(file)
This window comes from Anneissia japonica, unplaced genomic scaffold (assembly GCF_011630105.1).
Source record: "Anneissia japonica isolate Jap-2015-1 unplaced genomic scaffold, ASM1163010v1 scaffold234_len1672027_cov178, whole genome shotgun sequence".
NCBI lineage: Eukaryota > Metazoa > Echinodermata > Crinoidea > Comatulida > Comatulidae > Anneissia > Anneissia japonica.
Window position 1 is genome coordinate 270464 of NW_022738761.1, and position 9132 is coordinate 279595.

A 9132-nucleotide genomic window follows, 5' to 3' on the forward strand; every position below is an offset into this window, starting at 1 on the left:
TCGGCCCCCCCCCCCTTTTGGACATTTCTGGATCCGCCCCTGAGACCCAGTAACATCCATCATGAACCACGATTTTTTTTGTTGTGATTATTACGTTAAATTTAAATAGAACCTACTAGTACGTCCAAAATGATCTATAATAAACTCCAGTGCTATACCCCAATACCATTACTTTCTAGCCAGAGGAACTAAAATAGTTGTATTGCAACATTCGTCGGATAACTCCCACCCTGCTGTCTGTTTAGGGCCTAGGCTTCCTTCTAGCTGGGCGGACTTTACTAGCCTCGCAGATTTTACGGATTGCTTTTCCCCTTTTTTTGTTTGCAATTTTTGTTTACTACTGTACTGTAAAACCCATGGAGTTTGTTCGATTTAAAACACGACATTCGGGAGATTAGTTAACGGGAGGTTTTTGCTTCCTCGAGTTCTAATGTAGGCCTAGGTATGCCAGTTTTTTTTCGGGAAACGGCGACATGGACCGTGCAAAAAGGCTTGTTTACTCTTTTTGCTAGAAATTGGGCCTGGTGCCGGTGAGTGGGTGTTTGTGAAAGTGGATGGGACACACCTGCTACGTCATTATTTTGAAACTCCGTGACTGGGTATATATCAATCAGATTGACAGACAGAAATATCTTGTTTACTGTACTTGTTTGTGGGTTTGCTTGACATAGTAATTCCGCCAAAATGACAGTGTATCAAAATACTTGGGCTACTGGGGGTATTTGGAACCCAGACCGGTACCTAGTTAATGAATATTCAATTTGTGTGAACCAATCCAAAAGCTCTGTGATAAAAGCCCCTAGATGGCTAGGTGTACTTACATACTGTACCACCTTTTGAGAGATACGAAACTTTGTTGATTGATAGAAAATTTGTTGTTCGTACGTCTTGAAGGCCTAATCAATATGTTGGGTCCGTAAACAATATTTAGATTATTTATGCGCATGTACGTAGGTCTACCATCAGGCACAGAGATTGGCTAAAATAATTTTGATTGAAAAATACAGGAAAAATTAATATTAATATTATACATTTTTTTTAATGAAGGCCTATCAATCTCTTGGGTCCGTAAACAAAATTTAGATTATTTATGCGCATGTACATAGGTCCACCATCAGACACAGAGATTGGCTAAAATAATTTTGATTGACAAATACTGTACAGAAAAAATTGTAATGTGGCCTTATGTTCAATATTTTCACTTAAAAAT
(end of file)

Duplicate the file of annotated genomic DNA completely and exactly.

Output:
This window comes from Anneissia japonica, unplaced genomic scaffold (assembly GCF_011630105.1).
Source record: "Anneissia japonica isolate Jap-2015-1 unplaced genomic scaffold, ASM1163010v1 scaffold234_len1672027_cov178, whole genome shotgun sequence".
NCBI lineage: Eukaryota > Metazoa > Echinodermata > Crinoidea > Comatulida > Comatulidae > Anneissia > Anneissia japonica.
Window position 1 is genome coordinate 270464 of NW_022738761.1, and position 9132 is coordinate 279595.

A 9132-nucleotide genomic window follows, 5' to 3' on the forward strand; every position below is an offset into this window, starting at 1 on the left:
TCGGCCCCCCCCCCCTTTTGGACATTTCTGGATCCGCCCCTGAGACCCAGTAACATCCATCATGAACCACGATTTTTTTTGTTGTGATTATTACGTTAAATTTAAATAGAACCTACTAGTACGTCCAAAATGATCTATAATAAACTCCAGTGCTATACCCCAATACCATTACTTTCTAGCCAGAGGAACTAAAATAGTTGTATTGCAACATTCGTCGGATAACTCCCACCCTGCTGTCTGTTTAGGGCCTAGGCTTCCTTCTAGCTGGGCGGACTTTACTAGCCTCGCAGATTTTACGGATTGCTTTTCCCCTTTTTTTGTTTGCAATTTTTGTTTACTACTGTACTGTAAAACCCATGGAGTTTGTTCGATTTAAAACACGACATTCGGGAGATTAGTTAACGGGAGGTTTTTGCTTCCTCGAGTTCTAATGTAGGCCTAGGTATGCCAGTTTTTTTTCGGGAAACGGCGACATGGACCGTGCAAAAAGGCTTGTTTACTCTTTTTGCTAGAAATTGGGCCTGGTGCCGGTGAGTGGGTGTTTGTGAAAGTGGATGGGACACACCTGCTACGTCATTATTTTGAAACTCCGTGACTGGGTATATATCAATCAGATTGACAGACAGAAATATCTTGTTTACTGTACTTGTTTGTGGGTTTGCTTGACATAGTAATTCCGCCAAAATGACAGTGTATCAAAATACTTGGGCTACTGGGGGTATTTGGAACCCAGACCGGTACCTAGTTAATGAATATTCAATTTGTGTGAACCAATCCAAAAGCTCTGTGATAAAAGCCCCTAGATGGCTAGGTGTACTTACATACTGTACCACCTTTTGAGAGATACGAAACTTTGTTGATTGATAGAAAATTTGTTGTTCGTACGTCTTGAAGGCCTAATCAATATGTTGGGTCCGTAAACAATATTTAGATTATTTATGCGCATGTACGTAGGTCTACCATCAGGCACAGAGATTGGCTAAAATAATTTTGATTGAAAAATACAGGAAAAATTAATATTAATATTATACATTTTTTTTAATGAAGGCCTATCAATCTCTTGGGTCCGTAAACAAAATTTAGATTATTTATGCGCATGTACATAGGTCCACCATCAGACACAGAGATTGGCTAAAATAATTTTGATTGACAAATACTGTACAGAAAAAATTGTAATGTGGCCTTATGTTCAATATTTTCACTTAAAAAT